Honor, courage, commitment to mission, resolve, unspeakable sacrifice and limitless love are among the many words now being used to remember six fallen Green Berets who have given their lives in recent days.
At the same time, members of the U.S. Special Forces’ community recognize that there are almost no words able to fully capture the power and somewhat indescribable feeling of love emerging upon reflection upon those lost in service.
While physical lives of cherished Green Berets may have been lost, their service, love of country and devotion to family emerge as transcendent forces now being experienced by those who honor their memory.
Green Berets' resolve to maintain intense focus on their mission, despite whatever setbacks may occur, is unwavering. At the same time, those units mourn and remember their fallen brothers.
“Green Berets fight on for their brothers. They don’t’ seek glory. The regiment takes hit after hit, pauses to honor its fallen, but then drives on. Fallen brothers are never forgotten,” Maj. Gen. David Morris (Ret), Chairman of the Board of the Green Beret Foundation, said.
As one might expect, the Green Beret Foundation is now intensely involved in supporting friends and family members of the deceased.
Two Green Berets were killed in an Afghanistan firefight, three while entering a Jordanian military base and another off the Florida coast in a dive training accident, according to Defense Department releases cited in the Army Times.
Known as the “Quiet Professionals,” Green Berets are often reluctant to discuss their missions and sacrifices, yet the recent concentration of loses does underscore the intensity of their operations and deployment rates,
“The recent casualties within the US Army Special Forces Regiment in a very short time period lend emphasis to the point that the Green Berets are the only Unconventional Warfare force in the United States inventory, and as such, are deployed at a highly disproportionate rate compared to other units,” Morris explained.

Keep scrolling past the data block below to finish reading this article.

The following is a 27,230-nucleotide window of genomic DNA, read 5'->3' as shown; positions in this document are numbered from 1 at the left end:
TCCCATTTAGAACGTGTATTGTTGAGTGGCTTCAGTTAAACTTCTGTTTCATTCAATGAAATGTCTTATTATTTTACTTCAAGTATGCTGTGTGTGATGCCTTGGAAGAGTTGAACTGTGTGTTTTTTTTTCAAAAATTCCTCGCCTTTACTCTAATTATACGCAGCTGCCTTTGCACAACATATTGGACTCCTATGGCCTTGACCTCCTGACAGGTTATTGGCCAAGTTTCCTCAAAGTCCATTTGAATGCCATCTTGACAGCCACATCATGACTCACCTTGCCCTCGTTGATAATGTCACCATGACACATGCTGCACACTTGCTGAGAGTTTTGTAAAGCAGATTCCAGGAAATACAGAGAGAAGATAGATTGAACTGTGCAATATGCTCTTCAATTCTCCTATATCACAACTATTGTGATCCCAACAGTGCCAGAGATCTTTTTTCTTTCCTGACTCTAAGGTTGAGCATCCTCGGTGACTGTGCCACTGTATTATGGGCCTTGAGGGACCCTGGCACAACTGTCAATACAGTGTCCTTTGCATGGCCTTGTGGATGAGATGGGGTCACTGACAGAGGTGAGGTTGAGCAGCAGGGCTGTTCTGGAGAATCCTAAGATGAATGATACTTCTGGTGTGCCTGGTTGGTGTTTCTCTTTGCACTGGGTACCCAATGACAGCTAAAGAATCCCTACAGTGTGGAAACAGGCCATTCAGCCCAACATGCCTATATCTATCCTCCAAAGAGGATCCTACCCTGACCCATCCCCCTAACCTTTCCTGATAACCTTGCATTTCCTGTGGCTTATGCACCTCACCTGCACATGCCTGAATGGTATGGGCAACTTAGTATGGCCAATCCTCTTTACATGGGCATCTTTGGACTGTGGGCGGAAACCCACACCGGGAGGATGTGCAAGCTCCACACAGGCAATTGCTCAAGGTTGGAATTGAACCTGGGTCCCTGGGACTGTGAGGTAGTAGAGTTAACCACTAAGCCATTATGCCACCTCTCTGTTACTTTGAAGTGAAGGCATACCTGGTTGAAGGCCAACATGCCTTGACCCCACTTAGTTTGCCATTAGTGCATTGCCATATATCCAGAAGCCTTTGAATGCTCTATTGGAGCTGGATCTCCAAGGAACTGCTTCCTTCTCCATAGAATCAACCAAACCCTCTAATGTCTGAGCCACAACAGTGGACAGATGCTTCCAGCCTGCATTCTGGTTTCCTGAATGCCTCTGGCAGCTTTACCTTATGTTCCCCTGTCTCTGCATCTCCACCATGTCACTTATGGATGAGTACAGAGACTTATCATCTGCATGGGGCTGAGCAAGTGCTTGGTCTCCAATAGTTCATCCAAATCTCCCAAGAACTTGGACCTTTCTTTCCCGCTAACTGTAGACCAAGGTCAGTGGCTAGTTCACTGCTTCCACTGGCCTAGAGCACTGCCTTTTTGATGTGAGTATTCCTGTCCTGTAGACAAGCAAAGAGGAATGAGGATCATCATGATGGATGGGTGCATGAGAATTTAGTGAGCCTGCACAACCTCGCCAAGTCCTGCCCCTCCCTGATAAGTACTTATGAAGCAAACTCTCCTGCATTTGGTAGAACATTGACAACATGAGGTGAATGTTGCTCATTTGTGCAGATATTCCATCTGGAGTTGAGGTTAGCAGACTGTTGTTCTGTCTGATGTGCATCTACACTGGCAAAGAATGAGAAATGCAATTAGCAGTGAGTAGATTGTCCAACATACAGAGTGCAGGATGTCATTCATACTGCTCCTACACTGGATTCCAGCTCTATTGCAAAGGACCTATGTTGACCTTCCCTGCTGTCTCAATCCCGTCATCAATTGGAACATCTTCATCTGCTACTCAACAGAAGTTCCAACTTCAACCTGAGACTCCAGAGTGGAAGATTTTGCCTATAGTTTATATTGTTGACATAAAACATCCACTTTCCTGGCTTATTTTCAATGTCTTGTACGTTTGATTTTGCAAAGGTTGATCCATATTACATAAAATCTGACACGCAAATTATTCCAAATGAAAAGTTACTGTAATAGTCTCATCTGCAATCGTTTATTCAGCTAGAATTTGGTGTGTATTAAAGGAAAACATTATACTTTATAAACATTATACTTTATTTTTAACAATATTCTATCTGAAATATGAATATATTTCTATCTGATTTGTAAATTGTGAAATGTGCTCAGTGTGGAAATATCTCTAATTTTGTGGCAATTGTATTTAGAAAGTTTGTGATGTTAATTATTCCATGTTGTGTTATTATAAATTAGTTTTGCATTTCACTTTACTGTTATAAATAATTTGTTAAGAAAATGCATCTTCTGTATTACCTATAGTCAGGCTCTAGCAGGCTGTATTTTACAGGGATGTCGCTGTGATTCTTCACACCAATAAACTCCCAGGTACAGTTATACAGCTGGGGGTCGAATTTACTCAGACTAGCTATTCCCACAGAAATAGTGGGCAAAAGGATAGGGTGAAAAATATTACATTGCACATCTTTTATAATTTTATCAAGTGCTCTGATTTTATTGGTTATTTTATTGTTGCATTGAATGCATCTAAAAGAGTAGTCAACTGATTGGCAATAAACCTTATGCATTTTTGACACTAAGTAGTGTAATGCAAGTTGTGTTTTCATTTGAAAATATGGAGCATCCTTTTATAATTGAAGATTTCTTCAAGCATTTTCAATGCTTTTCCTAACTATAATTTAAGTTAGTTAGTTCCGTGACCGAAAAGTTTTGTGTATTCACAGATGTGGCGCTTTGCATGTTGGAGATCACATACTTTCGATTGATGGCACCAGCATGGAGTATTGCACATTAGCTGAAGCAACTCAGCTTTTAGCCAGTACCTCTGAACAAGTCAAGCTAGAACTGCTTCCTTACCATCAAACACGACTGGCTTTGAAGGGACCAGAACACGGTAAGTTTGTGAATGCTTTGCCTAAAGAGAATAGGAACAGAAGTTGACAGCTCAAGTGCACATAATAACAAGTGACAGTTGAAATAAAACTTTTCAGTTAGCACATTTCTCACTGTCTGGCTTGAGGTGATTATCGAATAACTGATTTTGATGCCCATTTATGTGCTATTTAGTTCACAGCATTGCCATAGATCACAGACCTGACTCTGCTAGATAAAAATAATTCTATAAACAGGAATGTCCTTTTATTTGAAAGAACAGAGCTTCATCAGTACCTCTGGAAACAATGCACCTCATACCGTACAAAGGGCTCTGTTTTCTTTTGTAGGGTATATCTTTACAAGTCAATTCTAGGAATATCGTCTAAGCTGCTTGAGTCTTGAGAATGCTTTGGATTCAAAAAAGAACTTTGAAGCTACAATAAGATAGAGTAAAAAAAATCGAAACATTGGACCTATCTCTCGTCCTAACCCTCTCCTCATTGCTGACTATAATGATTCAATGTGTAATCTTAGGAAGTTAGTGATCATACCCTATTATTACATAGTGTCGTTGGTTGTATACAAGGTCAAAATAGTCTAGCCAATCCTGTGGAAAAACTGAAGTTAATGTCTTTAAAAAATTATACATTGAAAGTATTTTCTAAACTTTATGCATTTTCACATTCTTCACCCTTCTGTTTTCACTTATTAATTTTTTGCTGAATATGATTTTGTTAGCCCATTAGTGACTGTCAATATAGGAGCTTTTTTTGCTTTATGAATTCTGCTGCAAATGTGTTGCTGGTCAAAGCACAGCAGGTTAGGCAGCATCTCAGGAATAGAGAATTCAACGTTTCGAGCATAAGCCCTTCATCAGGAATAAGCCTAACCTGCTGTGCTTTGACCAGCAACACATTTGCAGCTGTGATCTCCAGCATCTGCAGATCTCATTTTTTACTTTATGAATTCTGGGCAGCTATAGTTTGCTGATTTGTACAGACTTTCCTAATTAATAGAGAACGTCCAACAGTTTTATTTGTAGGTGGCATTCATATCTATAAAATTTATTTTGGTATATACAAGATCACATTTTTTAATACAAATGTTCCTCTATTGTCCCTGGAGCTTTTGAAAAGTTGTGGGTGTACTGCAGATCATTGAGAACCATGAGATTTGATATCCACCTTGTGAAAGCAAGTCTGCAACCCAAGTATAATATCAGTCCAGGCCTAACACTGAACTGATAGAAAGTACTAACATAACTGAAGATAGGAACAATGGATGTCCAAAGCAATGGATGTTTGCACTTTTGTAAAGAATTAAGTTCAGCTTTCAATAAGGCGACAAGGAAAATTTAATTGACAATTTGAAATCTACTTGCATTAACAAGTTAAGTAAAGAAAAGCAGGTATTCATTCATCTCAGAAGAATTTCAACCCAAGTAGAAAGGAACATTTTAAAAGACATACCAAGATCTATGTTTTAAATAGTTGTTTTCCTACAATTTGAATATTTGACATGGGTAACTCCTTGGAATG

Morris went on reflect that the high deployment rates mean repeated exposure to combat rissk and higher casualty rates per capita than any portion of the US military.
Capt. Andrew Byers, 30, and Sgt. 1st Class Ryan Gloyer, 34, were killed Thursday in Kunduz, Afghanistan, along with 26 civilians and three Afghan soldiers. Four other American troops were wounded.
The Defense Department has also recently announced that Staff Sgts. Matthew Lewellen, 27, Kevin McEnroe,30, and James Moriarty, 30, lost their lives after being fired on in Jordan, where the U.S. keeps about 2,000 troops on the ground to support local military training.
Staff Sgt. David Whitcher, 30, of 1st Special Warfare Training Group died during a dive training exercise. Whitcher was in the Combat Diver Qualification Course and assigned to C Company, 2nd Battalion, 1st Special Warfare Training Group.
"It's very dark for the community," Jen Paquette, executive director of the Green Beret Foundation, told the Army Times.
Famous 19th Century English Poet William Wordsworth, known for identifying and celebrating a timeless spirit of love and beauty in his poetry, referred to those leaving the physical earth as people who become an ever-present “a living soul.”
Many believe the presence, love and impact of those Green Berets who gave their lives, is eternal.
“The brotherhood of the Green Berets stands for freedom,” Morris said.
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